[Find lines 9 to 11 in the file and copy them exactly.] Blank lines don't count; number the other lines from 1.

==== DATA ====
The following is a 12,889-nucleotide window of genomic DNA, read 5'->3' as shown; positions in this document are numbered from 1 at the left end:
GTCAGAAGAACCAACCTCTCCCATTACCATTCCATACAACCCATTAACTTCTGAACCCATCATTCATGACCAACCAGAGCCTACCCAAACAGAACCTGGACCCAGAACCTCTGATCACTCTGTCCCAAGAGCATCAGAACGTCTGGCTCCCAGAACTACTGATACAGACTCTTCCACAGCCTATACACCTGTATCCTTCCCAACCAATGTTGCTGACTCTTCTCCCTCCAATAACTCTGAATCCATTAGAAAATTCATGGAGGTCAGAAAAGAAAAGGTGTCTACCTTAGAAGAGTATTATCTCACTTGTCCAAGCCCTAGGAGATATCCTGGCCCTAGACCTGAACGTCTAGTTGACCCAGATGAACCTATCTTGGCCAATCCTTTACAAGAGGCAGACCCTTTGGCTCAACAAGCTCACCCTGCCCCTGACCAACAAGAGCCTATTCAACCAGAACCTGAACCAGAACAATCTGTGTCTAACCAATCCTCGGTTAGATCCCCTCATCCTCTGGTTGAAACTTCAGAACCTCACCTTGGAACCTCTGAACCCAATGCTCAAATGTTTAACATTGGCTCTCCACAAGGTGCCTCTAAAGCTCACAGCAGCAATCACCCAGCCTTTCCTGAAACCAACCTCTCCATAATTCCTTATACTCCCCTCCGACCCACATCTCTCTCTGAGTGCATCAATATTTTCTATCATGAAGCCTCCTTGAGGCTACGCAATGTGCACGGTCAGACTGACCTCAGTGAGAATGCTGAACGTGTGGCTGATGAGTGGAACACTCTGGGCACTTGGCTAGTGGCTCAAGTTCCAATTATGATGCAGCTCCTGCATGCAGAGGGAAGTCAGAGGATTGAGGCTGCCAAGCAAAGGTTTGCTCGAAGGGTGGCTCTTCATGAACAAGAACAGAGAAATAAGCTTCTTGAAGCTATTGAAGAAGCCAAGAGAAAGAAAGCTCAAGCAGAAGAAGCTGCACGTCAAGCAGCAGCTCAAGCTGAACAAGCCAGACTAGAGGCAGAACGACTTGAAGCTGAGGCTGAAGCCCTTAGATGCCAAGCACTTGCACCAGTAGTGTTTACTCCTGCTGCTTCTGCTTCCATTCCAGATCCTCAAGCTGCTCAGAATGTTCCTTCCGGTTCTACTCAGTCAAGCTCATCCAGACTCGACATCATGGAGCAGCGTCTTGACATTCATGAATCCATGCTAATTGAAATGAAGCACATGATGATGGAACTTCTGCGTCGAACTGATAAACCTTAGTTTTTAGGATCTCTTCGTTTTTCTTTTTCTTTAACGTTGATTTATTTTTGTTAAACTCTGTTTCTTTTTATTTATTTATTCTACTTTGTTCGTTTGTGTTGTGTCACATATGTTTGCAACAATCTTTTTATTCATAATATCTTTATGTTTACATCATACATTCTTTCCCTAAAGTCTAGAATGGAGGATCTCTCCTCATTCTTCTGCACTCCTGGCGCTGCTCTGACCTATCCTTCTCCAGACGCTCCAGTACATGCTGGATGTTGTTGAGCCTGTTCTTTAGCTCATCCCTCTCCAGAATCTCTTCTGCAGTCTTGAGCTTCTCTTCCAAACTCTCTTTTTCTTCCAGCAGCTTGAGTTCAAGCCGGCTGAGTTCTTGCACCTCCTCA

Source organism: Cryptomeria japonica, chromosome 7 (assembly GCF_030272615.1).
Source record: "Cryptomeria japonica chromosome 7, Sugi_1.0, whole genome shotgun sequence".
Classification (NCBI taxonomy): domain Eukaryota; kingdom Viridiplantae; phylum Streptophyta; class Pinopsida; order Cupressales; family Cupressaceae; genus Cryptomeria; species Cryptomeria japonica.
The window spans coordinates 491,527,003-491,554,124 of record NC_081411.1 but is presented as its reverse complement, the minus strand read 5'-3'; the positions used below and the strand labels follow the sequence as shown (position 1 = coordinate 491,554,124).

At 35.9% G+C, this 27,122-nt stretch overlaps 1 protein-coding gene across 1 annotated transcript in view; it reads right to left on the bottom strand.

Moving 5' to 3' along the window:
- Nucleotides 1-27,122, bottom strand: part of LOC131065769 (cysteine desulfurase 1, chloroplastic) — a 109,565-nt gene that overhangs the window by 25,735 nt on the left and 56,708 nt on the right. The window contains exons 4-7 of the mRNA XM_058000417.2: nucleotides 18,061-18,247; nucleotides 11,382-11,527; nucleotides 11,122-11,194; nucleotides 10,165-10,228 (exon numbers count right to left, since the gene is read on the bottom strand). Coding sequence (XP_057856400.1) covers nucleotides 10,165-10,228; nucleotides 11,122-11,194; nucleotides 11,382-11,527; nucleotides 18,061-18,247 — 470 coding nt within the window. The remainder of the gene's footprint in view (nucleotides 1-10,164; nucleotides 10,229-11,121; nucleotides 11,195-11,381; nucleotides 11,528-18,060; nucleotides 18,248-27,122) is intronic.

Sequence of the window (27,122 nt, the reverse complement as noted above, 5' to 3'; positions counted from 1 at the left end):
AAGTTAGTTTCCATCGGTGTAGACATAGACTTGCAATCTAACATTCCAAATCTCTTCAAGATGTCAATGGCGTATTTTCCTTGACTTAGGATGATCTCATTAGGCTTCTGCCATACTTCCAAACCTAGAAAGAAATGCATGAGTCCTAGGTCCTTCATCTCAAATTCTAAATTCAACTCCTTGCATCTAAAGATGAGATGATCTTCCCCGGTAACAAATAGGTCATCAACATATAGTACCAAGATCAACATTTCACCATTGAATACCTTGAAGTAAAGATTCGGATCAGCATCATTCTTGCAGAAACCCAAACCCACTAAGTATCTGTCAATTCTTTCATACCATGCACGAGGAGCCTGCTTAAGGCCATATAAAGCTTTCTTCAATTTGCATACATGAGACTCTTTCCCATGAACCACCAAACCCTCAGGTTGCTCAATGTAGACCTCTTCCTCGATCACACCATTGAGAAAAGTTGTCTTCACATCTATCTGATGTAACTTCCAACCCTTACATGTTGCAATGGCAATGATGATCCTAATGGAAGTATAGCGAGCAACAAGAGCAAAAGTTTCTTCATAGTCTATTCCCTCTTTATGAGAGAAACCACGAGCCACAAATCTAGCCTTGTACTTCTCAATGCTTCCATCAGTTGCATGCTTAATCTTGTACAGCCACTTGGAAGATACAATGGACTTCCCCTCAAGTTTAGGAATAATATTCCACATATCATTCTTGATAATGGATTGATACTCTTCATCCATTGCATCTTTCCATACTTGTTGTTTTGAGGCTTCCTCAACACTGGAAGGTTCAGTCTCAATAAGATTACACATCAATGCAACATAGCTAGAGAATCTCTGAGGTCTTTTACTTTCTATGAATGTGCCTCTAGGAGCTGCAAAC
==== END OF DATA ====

- Nucleotides 1-27,122, bottom strand: part of LOC131065769 (cysteine desulfurase 1, chloroplastic) — a 109,565-nt gene that overhangs the window by 25,735 nt on the left and 56,708 nt on the right. The window contains exons 4-7 of the mRNA XM_058000417.2: nucleotides 18,061-18,247; nucleotides 11,382-11,527; nucleotides 11,122-11,194; nucleotides 10,165-10,228 (exon numbers count right to left, since the gene is read on the bottom strand). Coding sequence (XP_057856400.1) covers nucleotides 10,165-10,228; nucleotides 11,122-11,194; nucleotides 11,382-11,527; nucleotides 18,061-18,247 — 470 coding nt within the window. The remainder of the gene's footprint in view (nucleotides 1-10,164; nucleotides 10,229-11,121; nucleotides 11,195-11,381; nucleotides 11,528-18,060; nucleotides 18,248-27,122) is intronic.

Sequence of the window (27,122 nt, the reverse complement as noted above, 5' to 3'; positions counted from 1 at the left end):
AAGTTAGTTTCCATCGGTGTAGACATAGACTTGCAATCTAACATTCCAAATCTCTTCAAGATGTCAATGGCGTATTTTCCTTGACTTAGGATGATCTCATTAGGCTTCTGCCATACTTCCAAACCTAGAAAGAAATGCATGAGTCCTAGGTCCTTCATCTCAAATTCTAAATTCAACTCCTTGCATCTAAAGATGAGATGATCTTCCCCGGTAACAAATAGGTCATCAACATATAGTACCAAGATCAACATTTCACCATTGAATACCTTGAAGTAAAGATTCGGATCAGCATCATTCTTGCAGAAACCCAAACCCACTAAGTATCTGTCAATTCTTTCATACCATGCACGAGGAGCCTGCTTAAGGCCATATAAAGCTTTCTTCAATTTGCATACATGAGACTCTTTCCCATGAACCACCAAACCCTCAGGTTGCTCAATGTAGACCTCTTCCTCGATCACACCATTGAGAAAAGTTGTCTTCACATCTATCTGATGTAACTTCCAACCCTTACATGTTGCAATGGCAATGATGATCCTAATGGAAGTATAGCGAGCAACAAGAGCAAAAGTTTCTTCATAGTCTATTCCCTCTTTATGAGAGAAACCACGAGCCACAAATCTAGCCTTGTACTTCTCAATGCTTCCATCAGTTGCATGCTTAATCTTGTACAGCCACTTGGAAGATACAATGGACTTCCCCTCAAGTTTAGGAATAATATTCCACATATCATTCTTGATAATGGATTGATACTCTTCATCCATTGCATCTTTCCATACTTGTTGTTTTGAGGCTTCCTCAACACTGGAAGGTTCAGTCTCAATAAGATTACACATCAATGCAACATAGCTAGAGAATCTCTGAGGTCTTTTACTTTCTATGAATGTGCCTCTAGGAGCTGCAAAC